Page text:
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A vasectomy makes it impossible to impregnate a woman. A tiny hole is made on either side of each tube, which transports sperm from the testes to semen. A small section of each tube is then cut out. The tubes are then sewn shut, preventing sperm from escaping into semen during ejaculation. Each man’s body reacts differently after having a vasectomy and some men retain enough sperm that fertilization is still possible; however, pregnancy is rare if no other form of birth control is used. For more information on male birth control, contact your primary care physician for an appointment with your local urologist.
Who Can Get It?
Men with stable marriages and families can be candidates for a vasectomy. Both partners should agree to have it done and have been in that relationship for at least two years before having children. Once a couple has had their desired number of kids, it may be an option for birth control. Vasectomies aren’t recommended as emergency contraception, but if that’s your situation and you want to delay another pregnancy or don’t want any more children, talk to your doctor about your options. If you’re considering a vasectomy after already having one or more children (and one partner is willing to abstain from sex), consult your doctor about when it’s safe to resume sexual activity after surgery.
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What Are The Pros And Cons Of Getting A Vasectomy?
After birth control pills and condoms, vasectomies are one of a man’s easiest options for birth control. The procedure costs around $500 to $1500 and is covered by health insurance in most cases. Additionally, after undergoing a vasectomy, you will no longer produce sperm and will not be able to impregnate women naturally or through in-vitro fertilization. This means that if you change your mind about having children, later on, it may cost between $10,000 – $20,000 or more to reverse your decision. In fact, there is no guarantee that reversal procedures will work! That said, both men and women seem very happy with their decision after they go through with a vasectomy.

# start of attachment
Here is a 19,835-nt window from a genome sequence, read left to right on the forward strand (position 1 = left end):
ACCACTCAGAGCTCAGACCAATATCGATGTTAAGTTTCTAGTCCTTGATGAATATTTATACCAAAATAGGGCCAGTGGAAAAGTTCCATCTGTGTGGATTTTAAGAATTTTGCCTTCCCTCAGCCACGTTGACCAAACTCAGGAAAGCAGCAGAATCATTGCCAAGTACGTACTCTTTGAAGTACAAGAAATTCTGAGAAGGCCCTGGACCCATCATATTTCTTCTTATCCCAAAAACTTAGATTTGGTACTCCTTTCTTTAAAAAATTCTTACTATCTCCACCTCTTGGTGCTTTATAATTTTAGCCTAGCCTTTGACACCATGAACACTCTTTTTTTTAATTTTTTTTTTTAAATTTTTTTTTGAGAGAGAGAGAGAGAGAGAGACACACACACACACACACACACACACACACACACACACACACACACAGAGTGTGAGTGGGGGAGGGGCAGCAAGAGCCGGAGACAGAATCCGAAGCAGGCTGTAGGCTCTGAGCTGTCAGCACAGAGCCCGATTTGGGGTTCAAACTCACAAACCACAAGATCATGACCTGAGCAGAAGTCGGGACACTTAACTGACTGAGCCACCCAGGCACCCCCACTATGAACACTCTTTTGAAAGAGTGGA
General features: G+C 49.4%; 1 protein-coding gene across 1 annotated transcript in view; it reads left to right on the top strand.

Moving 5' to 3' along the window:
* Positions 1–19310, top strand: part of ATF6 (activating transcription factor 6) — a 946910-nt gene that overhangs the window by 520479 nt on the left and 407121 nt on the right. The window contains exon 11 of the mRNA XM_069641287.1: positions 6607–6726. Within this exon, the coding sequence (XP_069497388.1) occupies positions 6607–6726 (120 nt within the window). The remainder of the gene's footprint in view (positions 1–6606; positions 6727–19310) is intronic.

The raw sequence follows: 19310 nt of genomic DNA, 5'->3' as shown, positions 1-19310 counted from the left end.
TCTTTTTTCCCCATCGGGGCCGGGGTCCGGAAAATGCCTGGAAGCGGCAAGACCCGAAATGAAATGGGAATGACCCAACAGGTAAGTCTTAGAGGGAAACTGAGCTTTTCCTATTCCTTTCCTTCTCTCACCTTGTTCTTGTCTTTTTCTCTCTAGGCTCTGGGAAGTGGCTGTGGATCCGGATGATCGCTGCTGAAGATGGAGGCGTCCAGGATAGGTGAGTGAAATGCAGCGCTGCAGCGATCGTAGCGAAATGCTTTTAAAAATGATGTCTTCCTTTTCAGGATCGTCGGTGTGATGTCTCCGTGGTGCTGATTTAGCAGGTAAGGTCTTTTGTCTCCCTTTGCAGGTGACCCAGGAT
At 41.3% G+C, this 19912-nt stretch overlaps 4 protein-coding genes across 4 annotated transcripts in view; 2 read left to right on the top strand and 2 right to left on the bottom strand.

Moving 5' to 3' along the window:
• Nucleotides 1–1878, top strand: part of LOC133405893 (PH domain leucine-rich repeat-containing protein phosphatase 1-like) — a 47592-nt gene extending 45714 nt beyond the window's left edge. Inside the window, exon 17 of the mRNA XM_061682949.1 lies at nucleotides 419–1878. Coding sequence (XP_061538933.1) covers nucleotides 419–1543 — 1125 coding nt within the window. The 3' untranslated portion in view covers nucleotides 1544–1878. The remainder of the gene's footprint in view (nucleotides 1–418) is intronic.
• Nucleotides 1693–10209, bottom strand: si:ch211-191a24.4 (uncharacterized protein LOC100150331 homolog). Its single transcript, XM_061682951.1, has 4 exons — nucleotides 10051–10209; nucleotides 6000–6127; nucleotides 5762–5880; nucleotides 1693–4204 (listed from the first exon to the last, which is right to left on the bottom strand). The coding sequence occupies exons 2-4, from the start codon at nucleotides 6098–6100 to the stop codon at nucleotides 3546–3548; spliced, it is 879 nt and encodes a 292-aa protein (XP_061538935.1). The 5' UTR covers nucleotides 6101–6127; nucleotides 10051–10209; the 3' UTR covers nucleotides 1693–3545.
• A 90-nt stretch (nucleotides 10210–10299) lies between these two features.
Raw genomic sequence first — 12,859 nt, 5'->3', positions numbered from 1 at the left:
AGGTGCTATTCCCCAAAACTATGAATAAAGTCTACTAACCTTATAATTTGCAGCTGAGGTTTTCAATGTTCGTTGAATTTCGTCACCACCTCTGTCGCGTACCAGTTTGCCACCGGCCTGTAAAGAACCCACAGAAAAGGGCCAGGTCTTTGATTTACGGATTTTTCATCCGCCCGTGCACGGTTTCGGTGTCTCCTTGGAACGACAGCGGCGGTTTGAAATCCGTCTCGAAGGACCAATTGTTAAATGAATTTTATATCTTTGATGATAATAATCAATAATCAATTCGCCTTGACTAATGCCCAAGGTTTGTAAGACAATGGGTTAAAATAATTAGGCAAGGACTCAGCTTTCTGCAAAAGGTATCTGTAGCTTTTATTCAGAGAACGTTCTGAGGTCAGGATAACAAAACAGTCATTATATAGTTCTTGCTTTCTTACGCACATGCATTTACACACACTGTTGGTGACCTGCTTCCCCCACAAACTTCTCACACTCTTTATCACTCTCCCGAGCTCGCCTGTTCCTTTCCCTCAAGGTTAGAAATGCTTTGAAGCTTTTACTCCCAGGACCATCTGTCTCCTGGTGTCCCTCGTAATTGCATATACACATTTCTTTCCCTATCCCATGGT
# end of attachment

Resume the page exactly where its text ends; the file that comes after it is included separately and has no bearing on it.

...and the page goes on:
How Much Does It Cost?
The cost of a vasectomy varies depending on whether you have it done by a urologist or general practitioner and if anesthesia is needed. If done in a doctor’s office, expect to pay between $350-$1,000 (inclusive). The most expensive types of vasectomies are those that require local anesthesia. Those who have vasectomies during outpatient surgery can spend as much as $3,000. People choosing less-expensive options—such as in-office general anesthesia—may only spend around $1,500.
Can You Get It Reversed?
Of course, a vasectomy is not to be taken lightly. It’s a serious decision with some potentially serious consequences. Once you’ve had a vasectomy, you’ll need to rely on other forms of birth control (like condoms or abstinence) until it can be reversed—and there’s no guarantee that reversals are effective or even possible in every case. If you’re thinking about having a vasectomy but want to keep your options open down the road, ask your doctor if you can opt for non-scalpel techniques rather than traditional surgery. They don’t carry quite as high a risk of complications—though they may still leave you with slightly lower sperm counts than before.
What Are The Alternatives To Getting A Vasectomy?
Of course, in some cases, a vasectomy just isn’t an option. Some men are too young to make that kind of decision or have decided that they don’t want to have kids at all. For them, there are other forms of birth control and sterilization. If you use condoms on a regular basis and haven’t taken any risks with them (storing them improperly, using expired ones), then you may be good to go without getting a vasectomy. You can get an IUD (intrauterine device) if you would like long-term protection or opt for a birth control implant if you want something that is more immediately effective than pills or injections but less permanent than an IUD.
Should I Be Worried About An Infection After My Procedure?
After your procedure, you will receive instructions from your physician. He or she may recommend that you use ice packs to minimize swelling and inflammation. You should be able to return to work and normal activity within a day or two after surgery. However, you should not lift anything heavier than 10 pounds for at least three days after surgery and refrain from sexual intercourse for four weeks post-surgery. On average, patients are encouraged to take over-the-counter pain medication such as ibuprofen before starting any strenuous activities or exercise after their operation.